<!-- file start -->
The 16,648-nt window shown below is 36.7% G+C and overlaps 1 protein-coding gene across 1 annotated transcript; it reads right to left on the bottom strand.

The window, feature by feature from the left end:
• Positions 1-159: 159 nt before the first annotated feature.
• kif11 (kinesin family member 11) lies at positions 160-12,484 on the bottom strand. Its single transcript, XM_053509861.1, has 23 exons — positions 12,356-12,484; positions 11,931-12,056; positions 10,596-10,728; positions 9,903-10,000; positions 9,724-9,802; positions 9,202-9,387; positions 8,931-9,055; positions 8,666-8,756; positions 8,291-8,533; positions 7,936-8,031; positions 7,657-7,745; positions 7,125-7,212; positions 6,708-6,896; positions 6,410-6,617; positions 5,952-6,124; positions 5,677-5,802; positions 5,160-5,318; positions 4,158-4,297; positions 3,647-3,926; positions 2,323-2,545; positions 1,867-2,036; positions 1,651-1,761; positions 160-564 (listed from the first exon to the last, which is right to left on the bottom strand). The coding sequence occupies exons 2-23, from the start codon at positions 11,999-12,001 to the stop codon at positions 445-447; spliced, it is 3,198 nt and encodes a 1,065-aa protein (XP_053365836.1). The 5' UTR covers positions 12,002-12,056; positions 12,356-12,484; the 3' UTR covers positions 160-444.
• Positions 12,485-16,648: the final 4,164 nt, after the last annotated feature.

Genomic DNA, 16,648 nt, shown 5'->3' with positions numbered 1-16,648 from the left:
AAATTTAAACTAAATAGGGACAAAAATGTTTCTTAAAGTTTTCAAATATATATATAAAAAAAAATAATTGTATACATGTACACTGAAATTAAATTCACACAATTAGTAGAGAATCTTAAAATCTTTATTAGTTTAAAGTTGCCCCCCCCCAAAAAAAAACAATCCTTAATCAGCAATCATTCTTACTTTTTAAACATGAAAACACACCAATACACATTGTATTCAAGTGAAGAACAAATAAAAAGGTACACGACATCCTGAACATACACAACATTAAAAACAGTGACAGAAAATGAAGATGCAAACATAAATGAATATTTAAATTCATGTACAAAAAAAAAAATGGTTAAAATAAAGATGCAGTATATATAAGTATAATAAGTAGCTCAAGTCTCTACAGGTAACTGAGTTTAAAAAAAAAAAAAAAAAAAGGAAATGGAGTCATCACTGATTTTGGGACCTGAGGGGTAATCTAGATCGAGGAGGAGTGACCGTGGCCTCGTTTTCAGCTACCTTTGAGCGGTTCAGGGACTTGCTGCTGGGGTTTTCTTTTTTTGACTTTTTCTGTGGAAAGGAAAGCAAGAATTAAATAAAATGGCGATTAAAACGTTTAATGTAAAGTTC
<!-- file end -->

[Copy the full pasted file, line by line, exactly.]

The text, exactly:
The 16,648-nt window shown below is 36.7% G+C and overlaps 1 protein-coding gene across 1 annotated transcript; it reads right to left on the bottom strand.

The window, feature by feature from the left end:
• Positions 1-159: 159 nt before the first annotated feature.
• kif11 (kinesin family member 11) lies at positions 160-12,484 on the bottom strand. Its single transcript, XM_053509861.1, has 23 exons — positions 12,356-12,484; positions 11,931-12,056; positions 10,596-10,728; positions 9,903-10,000; positions 9,724-9,802; positions 9,202-9,387; positions 8,931-9,055; positions 8,666-8,756; positions 8,291-8,533; positions 7,936-8,031; positions 7,657-7,745; positions 7,125-7,212; positions 6,708-6,896; positions 6,410-6,617; positions 5,952-6,124; positions 5,677-5,802; positions 5,160-5,318; positions 4,158-4,297; positions 3,647-3,926; positions 2,323-2,545; positions 1,867-2,036; positions 1,651-1,761; positions 160-564 (listed from the first exon to the last, which is right to left on the bottom strand). The coding sequence occupies exons 2-23, from the start codon at positions 11,999-12,001 to the stop codon at positions 445-447; spliced, it is 3,198 nt and encodes a 1,065-aa protein (XP_053365836.1). The 5' UTR covers positions 12,002-12,056; positions 12,356-12,484; the 3' UTR covers positions 160-444.
• Positions 12,485-16,648: the final 4,164 nt, after the last annotated feature.

Genomic DNA, 16,648 nt, shown 5'->3' with positions numbered 1-16,648 from the left:
AAATTTAAACTAAATAGGGACAAAAATGTTTCTTAAAGTTTTCAAATATATATATAAAAAAAAATAATTGTATACATGTACACTGAAATTAAATTCACACAATTAGTAGAGAATCTTAAAATCTTTATTAGTTTAAAGTTGCCCCCCCCCAAAAAAAAACAATCCTTAATCAGCAATCATTCTTACTTTTTAAACATGAAAACACACCAATACACATTGTATTCAAGTGAAGAACAAATAAAAAGGTACACGACATCCTGAACATACACAACATTAAAAACAGTGACAGAAAATGAAGATGCAAACATAAATGAATATTTAAATTCATGTACAAAAAAAAAAATGGTTAAAATAAAGATGCAGTATATATAAGTATAATAAGTAGCTCAAGTCTCTACAGGTAACTGAGTTTAAAAAAAAAAAAAAAAAAAGGAAATGGAGTCATCACTGATTTTGGGACCTGAGGGGTAATCTAGATCGAGGAGGAGTGACCGTGGCCTCGTTTTCAGCTACCTTTGAGCGGTTCAGGGACTTGCTGCTGGGGTTTTCTTTTTTTGACTTTTTCTGTGGAAAGGAAAGCAAGAATTAAATAAAATGGCGATTAAAACGTTTAATGTAAAGTTC